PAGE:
Best moment: Carrie was finally seeing clearly this week. Her best moment came at the end of the episode when she said, "Nothing good can happen in this f*cked-up world that we've made for ourselves, can it?" (P.S. No, Carrie didn't think about baby Frannie this week, either.)

More important plot lines to note:

  • Thank goodness someone figured out what Dennis Boyd is up to. I'm getting tired of his "I'm doing something sneaky" face.
  • Now that Carrie and Aasar Khan have had a late-night secret meeting to talk, it's pretty much confirmed that some sort of romantic relationship will follow. Let's hope he's as trustworthy as he seems to be so far.
  • Director Lockhart has all of the sudden become pretty likable. His best line: "I was really looking forward to telling those people to go f*ck themselves, but I don't see that happening now."

Would you have led Saul back to the Taliban? Share your thoughts on last night's episode in the comments.

Posted at 03:00 PM/ET, 11/17/2014 | Permalink | Comments ()
A lot can change in just six months. By Tanya Pai
This week, Bess meets the guy who sabotaged her predecessor's plane. Image via CBS.

I was hoping Madam Secretary would follow up on last week’s dive into the conspiracy plot, and I wasn’t disappointed. Okay, I was a little disappointed in the lack of flashback hair, though I suppose it’s not necessary when we’re only going back six months. Let’s recap.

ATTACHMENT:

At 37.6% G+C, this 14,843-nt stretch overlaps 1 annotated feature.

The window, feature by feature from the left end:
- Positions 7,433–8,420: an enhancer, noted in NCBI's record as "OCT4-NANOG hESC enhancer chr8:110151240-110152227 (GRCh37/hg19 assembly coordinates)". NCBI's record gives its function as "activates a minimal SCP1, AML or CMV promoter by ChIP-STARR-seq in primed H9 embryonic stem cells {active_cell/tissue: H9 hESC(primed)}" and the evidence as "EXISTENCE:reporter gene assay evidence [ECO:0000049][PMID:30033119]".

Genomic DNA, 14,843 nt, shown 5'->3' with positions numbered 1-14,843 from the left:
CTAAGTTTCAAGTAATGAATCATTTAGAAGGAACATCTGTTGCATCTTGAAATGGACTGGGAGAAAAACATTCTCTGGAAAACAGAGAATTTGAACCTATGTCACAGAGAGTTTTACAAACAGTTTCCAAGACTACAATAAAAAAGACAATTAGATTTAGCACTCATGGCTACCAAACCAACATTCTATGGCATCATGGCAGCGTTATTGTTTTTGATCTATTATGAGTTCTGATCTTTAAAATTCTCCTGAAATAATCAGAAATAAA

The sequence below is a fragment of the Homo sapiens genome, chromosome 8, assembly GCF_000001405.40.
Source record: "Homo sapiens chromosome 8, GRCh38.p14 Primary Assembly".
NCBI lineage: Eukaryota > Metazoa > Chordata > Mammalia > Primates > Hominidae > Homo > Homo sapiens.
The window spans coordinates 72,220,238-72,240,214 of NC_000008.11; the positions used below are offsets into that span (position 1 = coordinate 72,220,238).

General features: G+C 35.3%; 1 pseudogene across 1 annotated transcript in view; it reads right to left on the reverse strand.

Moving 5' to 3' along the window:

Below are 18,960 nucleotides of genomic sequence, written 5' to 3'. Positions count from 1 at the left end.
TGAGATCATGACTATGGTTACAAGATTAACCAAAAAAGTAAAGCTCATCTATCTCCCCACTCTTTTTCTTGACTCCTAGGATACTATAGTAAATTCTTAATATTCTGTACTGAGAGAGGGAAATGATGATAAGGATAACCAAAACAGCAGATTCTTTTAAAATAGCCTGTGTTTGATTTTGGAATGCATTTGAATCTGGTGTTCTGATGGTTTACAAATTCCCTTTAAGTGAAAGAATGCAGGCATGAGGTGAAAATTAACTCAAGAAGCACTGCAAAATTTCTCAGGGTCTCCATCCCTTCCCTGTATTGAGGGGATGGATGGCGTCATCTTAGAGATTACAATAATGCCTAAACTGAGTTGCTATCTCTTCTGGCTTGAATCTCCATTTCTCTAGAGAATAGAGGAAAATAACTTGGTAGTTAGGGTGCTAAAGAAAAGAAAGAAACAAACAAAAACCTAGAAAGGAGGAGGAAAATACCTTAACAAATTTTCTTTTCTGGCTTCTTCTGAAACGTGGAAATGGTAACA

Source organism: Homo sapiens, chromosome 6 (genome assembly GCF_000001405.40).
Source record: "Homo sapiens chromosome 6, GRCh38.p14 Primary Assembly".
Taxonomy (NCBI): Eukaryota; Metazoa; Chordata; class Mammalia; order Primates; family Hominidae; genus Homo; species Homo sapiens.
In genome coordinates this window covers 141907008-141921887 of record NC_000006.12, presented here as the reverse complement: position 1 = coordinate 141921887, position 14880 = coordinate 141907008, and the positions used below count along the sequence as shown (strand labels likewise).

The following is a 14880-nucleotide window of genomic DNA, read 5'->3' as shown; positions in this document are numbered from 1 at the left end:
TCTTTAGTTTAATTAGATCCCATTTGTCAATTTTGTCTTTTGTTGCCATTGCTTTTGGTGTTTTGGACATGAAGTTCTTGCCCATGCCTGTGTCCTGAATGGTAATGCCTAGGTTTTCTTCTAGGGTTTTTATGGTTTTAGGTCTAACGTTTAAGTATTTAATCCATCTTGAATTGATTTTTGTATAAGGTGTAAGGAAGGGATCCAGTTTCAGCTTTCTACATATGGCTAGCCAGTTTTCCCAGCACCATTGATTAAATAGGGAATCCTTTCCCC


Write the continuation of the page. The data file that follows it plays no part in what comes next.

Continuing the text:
Finally, we get to put a face to Secretary Marsh’s name: He's played by Brian Stokes Mitchell, who IMDB tells me appeared in seven episodes of The Fresh Prince of Bel-Air. We go back to the day Marsh died, six months earlier: He’s been having Matt secretly write speeches that contradict POTUS’s stances, and he cancels a planned romantic weekend with Nadine by telling her he has to check on his family’s old cattle ranch in Caracas. Next, we see the ill-fated airplane trip—as the plane begins to shake violently, Marsh wrenches open the cockpit door to ask the pilot what’s happening. The pilot tells him they’ve suffered mechanical failure and he can’t keep the plane in the air. “And so it goes,” Marsh says—though not before he manages one final dramatic removal of his glasses.

Bess, Henry, and Isabelle have obtained the black-box recording and the NTSB report about the crash, which says a screw in the tail was responsible, and decide to investigate the five technicians who worked on the plane. They also figure out another plane crashed from the same reason—a plane that happened to be carrying Iran’s leading nuclear scientist. In another flashback, we see a bow-tied President Dalton, then the CIA director, ask Bess whether she thought Mossad could have had something to do with the crash. In the present, Bess brings in the Israeli delegation for a fluffy speech, mainly so she can ask one of the delegates about the other plane crash and whether the CIA was involved, which he doesn’t deny. Meanwhile, all five technicians turn up clean, so Henry theorizes that it was actually a different part of the plane that was sabotaged, leading to the screw failure and causing the pilot to think turbulence caused it. Isabelle finds out that the fuel technician was paid $500,000 to a secret bank account the day before the crash. Bess decides they have to question him, so she concocts a risky plan: She gets Isabelle to bring him in for a fake job interview and lures him to a hotel room to meet “the boss.” She also provides herself a solid alibi by making a splashy, Secret Service-surrounded appearance at Allie’s soccer quarterfinals, then leaves at halftime to ambush the fuel technician. He admits he sabotaged the plane because “they” (a distorted voice over the phone) threatened his four-year-old daughter. Bess tells him as long as he stays quiet about the meeting, she can protect him, ensuring her investigation stays a secret.